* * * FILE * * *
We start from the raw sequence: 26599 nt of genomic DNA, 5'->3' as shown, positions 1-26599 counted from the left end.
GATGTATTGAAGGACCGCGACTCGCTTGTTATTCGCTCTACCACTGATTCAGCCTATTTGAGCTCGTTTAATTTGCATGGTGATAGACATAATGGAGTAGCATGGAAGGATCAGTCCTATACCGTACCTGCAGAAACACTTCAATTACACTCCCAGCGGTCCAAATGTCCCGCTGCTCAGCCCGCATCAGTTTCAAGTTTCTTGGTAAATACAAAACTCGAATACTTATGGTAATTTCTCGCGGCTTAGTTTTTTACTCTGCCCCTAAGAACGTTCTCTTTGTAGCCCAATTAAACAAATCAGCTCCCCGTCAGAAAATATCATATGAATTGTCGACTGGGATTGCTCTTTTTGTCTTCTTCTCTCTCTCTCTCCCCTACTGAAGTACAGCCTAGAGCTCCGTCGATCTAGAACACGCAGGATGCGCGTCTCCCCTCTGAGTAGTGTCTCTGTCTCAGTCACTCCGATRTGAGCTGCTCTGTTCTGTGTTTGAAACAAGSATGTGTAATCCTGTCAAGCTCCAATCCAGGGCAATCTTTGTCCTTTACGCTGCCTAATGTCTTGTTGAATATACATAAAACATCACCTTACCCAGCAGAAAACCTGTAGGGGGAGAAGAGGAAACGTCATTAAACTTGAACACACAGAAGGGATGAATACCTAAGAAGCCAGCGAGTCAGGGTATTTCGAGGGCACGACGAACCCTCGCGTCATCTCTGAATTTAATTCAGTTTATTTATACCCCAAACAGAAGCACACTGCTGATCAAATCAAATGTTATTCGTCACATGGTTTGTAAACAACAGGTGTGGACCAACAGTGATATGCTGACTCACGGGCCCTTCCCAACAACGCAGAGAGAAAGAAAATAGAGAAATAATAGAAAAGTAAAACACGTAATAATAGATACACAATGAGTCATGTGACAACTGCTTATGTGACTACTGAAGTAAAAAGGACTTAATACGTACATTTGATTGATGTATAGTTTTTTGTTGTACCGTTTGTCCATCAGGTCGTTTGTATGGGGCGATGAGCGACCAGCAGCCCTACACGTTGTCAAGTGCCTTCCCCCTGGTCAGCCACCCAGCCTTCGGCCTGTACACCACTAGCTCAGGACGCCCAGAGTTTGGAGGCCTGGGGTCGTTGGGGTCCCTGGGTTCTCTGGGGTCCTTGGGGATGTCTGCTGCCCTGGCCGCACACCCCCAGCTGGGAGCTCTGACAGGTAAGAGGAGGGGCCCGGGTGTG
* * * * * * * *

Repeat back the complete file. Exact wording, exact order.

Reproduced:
We start from the raw sequence: 26599 nt of genomic DNA, 5'->3' as shown, positions 1-26599 counted from the left end.
GATGTATTGAAGGACCGCGACTCGCTTGTTATTCGCTCTACCACTGATTCAGCCTATTTGAGCTCGTTTAATTTGCATGGTGATAGACATAATGGAGTAGCATGGAAGGATCAGTCCTATACCGTACCTGCAGAAACACTTCAATTACACTCCCAGCGGTCCAAATGTCCCGCTGCTCAGCCCGCATCAGTTTCAAGTTTCTTGGTAAATACAAAACTCGAATACTTATGGTAATTTCTCGCGGCTTAGTTTTTTACTCTGCCCCTAAGAACGTTCTCTTTGTAGCCCAATTAAACAAATCAGCTCCCCGTCAGAAAATATCATATGAATTGTCGACTGGGATTGCTCTTTTTGTCTTCTTCTCTCTCTCTCTCCCCTACTGAAGTACAGCCTAGAGCTCCGTCGATCTAGAACACGCAGGATGCGCGTCTCCCCTCTGAGTAGTGTCTCTGTCTCAGTCACTCCGATRTGAGCTGCTCTGTTCTGTGTTTGAAACAAGSATGTGTAATCCTGTCAAGCTCCAATCCAGGGCAATCTTTGTCCTTTACGCTGCCTAATGTCTTGTTGAATATACATAAAACATCACCTTACCCAGCAGAAAACCTGTAGGGGGAGAAGAGGAAACGTCATTAAACTTGAACACACAGAAGGGATGAATACCTAAGAAGCCAGCGAGTCAGGGTATTTCGAGGGCACGACGAACCCTCGCGTCATCTCTGAATTTAATTCAGTTTATTTATACCCCAAACAGAAGCACACTGCTGATCAAATCAAATGTTATTCGTCACATGGTTTGTAAACAACAGGTGTGGACCAACAGTGATATGCTGACTCACGGGCCCTTCCCAACAACGCAGAGAGAAAGAAAATAGAGAAATAATAGAAAAGTAAAACACGTAATAATAGATACACAATGAGTCATGTGACAACTGCTTATGTGACTACTGAAGTAAAAAGGACTTAATACGTACATTTGATTGATGTATAGTTTTTTGTTGTACCGTTTGTCCATCAGGTCGTTTGTATGGGGCGATGAGCGACCAGCAGCCCTACACGTTGTCAAGTGCCTTCCCCCTGGTCAGCCACCCAGCCTTCGGCCTGTACACCACTAGCTCAGGACGCCCAGAGTTTGGAGGCCTGGGGTCGTTGGGGTCCCTGGGTTCTCTGGGGTCCTTGGGGATGTCTGCTGCCCTGGCCGCACACCCCCAGCTGGGAGCTCTGACAGGTAAGAGGAGGGGCCCGGGTGTG